The sight of large, winged, ant like insects inside your home can provoke fears of termites and crumbling construction. But there's a good chance the culprits are carpenter ants, not termites. Though more common and less feared, carpenter ants can still wreak havoc on your home if left unchecked. If you find yourself beset with these pests, don't panic; take charge instead.
Making the Right ID
Carpenter ant species vary in size and color, but large, black ants are often carpenters. The worker ants are wingless, but reproductive carpenter ants have wings. When mating in spring, the winged ants swarm. If a swarm occurs inside your home, a long-standing infestation is highly likely. But if you find only a few indoors, others are probably nesting outside instead.
Winged carpenter ants are often mistaken for termites at first glance, but telling the difference between the two is fairly simple and critical to treating infestations effectively. The following I.D. tips can help you make the right call:
Carpenter ant antennae have elbow-like angles. Termite antennae are straight.
Carpenter ant bodies are dark, often black. Termites are brown or lighter in color.
Carpenter ants have two sets of wings — the first pair, in the front, are much longer than the second pair. Termites have two sets of wings, but both are the same length.
Carpenter ants have narrow, defined waists. Termites have cigar-like bodies with undefined waists.
Recognizing the Damage
When carpenter ants infest a home, they work more slowly than termites. Colonies can take several years to cause structural damage, but the damage can be severe. Unlike termites, carpenter ants do not eat wood. Outdoors, they feed on other insects; indoors, they may seek out meats and sweets. Even though wood isn't on their menu, carpenter ants harm it in other ways.
Carpenter ants usually target moist, decaying wood for nesting. They hollow out large, elongated holes and tunnels, known as galleries. The wood is removed, not eaten, and the galleries are left free from all debris. The sides of the holes are smooth, almost as though they've been professionally sanded. When infestations are severe, piles of coarse sawdust may be found nearby, and your home's structural integrity may be compromised.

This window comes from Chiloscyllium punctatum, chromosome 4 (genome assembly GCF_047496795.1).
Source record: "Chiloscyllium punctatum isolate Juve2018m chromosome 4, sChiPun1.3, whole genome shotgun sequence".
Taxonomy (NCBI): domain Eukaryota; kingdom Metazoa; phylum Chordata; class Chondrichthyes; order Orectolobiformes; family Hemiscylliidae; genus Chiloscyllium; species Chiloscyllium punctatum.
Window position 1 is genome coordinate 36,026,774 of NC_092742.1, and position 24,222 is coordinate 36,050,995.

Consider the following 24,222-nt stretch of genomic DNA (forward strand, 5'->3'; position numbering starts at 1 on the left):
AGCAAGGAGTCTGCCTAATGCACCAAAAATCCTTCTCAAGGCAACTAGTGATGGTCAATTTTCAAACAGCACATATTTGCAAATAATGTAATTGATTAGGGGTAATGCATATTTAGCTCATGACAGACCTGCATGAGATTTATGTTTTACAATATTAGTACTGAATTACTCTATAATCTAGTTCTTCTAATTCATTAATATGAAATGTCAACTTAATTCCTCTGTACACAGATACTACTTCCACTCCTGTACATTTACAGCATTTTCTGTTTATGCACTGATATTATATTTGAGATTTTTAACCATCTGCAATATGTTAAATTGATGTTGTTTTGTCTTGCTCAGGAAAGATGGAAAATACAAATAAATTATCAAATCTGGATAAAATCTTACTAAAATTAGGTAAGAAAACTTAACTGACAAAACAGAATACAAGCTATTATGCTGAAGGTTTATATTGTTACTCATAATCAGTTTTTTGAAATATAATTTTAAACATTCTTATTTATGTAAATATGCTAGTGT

Stopping the Destruction
Treating a carpenter ant infestation successfully requires getting to the ants you can see and those you can't. When they're nestled in hidden galleries, that's a challenge – and randomly cutting into walls isn't wise. Powerful, effective bait products are ideal solutions. Carpenter ants feed on bait, then take it back to their colony and share it with the rest of the crew. That puts an end to their excavations and keeps your walls intact.
Without damp, decaying wood to tempt them, carpenter ants aren't likely to stick around and nest. These simple preventive tasks can help you avoid future problems:
Replace all moisture-damaged, decaying wood in your home.
Eliminate moisture sources, such as bad gutters or leaky pipes, that impact exterior or interior wood.
Caulk any openings where you suspect carpenter ants might enter.
Watch for signs of indoor activity, and use indoor bait promptly.
Clear your yard of old lumber and tree stumps, favorite carpenter ant hangouts. Colorado State University recommends a wood-free perimeter of 50 feet around your home.
Stack outdoor firewood far away from wooden structures, and check wood carefully before bringing it indoors.
Keep foundation plantings pruned so they don't touch your house and become ant bridges to the inside.
Carpenter ants can disrupt your life and threaten your home investment when they take up residence inside. With the help of premium, ant-fighting products from the AMDRO® line of ant controls, you can protect your home and end the destruction.
Amdro®, Amdro® Ant Block®, and Amdro® Kills Ants are trademarks of Central Garden & Pet Company. Always read product labels thoroughly, and follow instructions carefully.
All articles are copyrighted and remain the property of the author.
By Stephanie Pratt, InstantHedge,
Photographs courtesy of InstantHedge
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